Misconceptions about the state of the Project market - don't believe the hype

People naturally tend towards affirming existing beliefs. Our brains do not act entirely logically and rationally, like computers do. Instead, we tend to jump to a conclusion, and then retroactively make rational arguments to supplement this.

That is why science is difficult - you have to try to be as objective as possible. I bring this up because there are a number of misconceptions that I’ve heard in the last 3 months about what’s going on in the Project recruitment market. There’s no doubt that the beginning of this year has been slow, however explaining the causes is not a simple affair- there are a number of factors at play. Because there’s no easy explanation, people have been believing assumptions that don’t look accurate when examined objectively. In this blog, I’ll point out some of the these and also look out for our Q1 Market update, which will be on the way soon.

1. The market is slower than it’s ever been/than it’s been in years

I’ve heard this one quite often over the last three months, but it’s actually not true. Yes, the market is slower than usual, and we certainly haven’t seen the usual start of year rush that we normally do, but the Projects desk over January and February of this year saw roughly the same number of jobs as we did in 2015. March is a little slower, but there have been periodic dips in the market that have shown more drastic declines in job numbers.

I would accept this one if it came out of the woodwork in March, but people were saying it to me as early as January. The difference has been that in the first 2 months of the year, we had 2 or 3 weeks with a lot of roles, and the rest of the time was slow, whereas there’s normally a steadier flow of roles coming in. Longer periods with low activity make it seem like there were less roles available, but this was not the case.

2. Nobody’s hiring, and they won’t be this year

You would think that this is hyperbole, but there are people out there who firmly believe that literally no banks are hiring in their space. This isn’t true, although it may be the case for some of the big players. Obviously there are clients that have curtailed recruitment activity, and some that have frozen hiring for all but exceptional cases.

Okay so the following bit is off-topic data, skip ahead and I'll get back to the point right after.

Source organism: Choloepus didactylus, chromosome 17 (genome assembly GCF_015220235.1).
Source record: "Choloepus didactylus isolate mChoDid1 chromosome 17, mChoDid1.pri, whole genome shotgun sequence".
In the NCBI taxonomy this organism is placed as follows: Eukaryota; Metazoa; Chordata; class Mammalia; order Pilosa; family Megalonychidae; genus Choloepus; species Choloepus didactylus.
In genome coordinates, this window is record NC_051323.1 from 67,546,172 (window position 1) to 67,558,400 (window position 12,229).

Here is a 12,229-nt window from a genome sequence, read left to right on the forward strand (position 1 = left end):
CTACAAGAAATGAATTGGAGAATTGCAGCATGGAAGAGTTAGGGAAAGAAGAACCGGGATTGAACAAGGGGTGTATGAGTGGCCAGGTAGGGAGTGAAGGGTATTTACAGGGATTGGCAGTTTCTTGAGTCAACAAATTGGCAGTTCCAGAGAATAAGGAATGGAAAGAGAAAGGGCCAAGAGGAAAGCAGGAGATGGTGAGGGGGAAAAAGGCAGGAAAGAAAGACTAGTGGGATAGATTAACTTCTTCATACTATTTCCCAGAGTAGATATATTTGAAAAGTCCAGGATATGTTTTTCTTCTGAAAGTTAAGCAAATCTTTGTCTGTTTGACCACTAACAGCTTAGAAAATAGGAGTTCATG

However, Tier 2 Banks, consultancies and Fintech firms have all been hiring actively, and the big Banks have been hiring in pockets. It’s also very unlikely that pickings will be this slim all year. The demand is still there in many instances, but we have to be patient while the process of getting roles signed off and released trundles slowly along.

3. The process is moving slowly, so I can take my time with it

This one is specific to those that have found appropriate roles, and progressed to interview stages. One thing that’s true of this market is that it is slow moving. Roles are taking longer than usual to get approved, and interview processes are, for the most part, taking longer too. Part of this is that hiring managers are so stretched at the moment that they need to hire someone who can potentially cover more than is normally expected. Part of it is that they just don’t have room in the diary to bang out interviews that quickly. A large part of it is that they have to justify and re-justify every hire, and need to jump through the loops of the sign-off process.

The upshot of this is that candidates can get complacent. If it’s taken the hiring manager 3 days to give feedback, it doesn’t seem so bad to leave it 24 hours before coming back to the recruiter. But this is definitely not advisable. In the current market, there is far more supply than demand. If you come back quickly on an interview request or a request for more information, you’re cutting down the chances of the hiring manager considering more options, and making sure that they know you’re engaged in the process. The last thing managers want in this climate is for a candidate to pull out of the process, or reject an offer. Candidates need to be actively guarding against this perception. If you aren’t engaged in the process, there are other candidates banging down the door to get interviews for the role. Don’t let them in.

The slow Q1 is coming to a close. Indications are that Q2 will be better, but it may well be a repeat of the ‘famine or feast’ market of the first 2 months of this year. Be ready to jump when the roles come, as you might be waiting a while for more opportunities.

Victoria Walmsley's picture
Managing Director
vwalmsley@morganmckinley.co.uk

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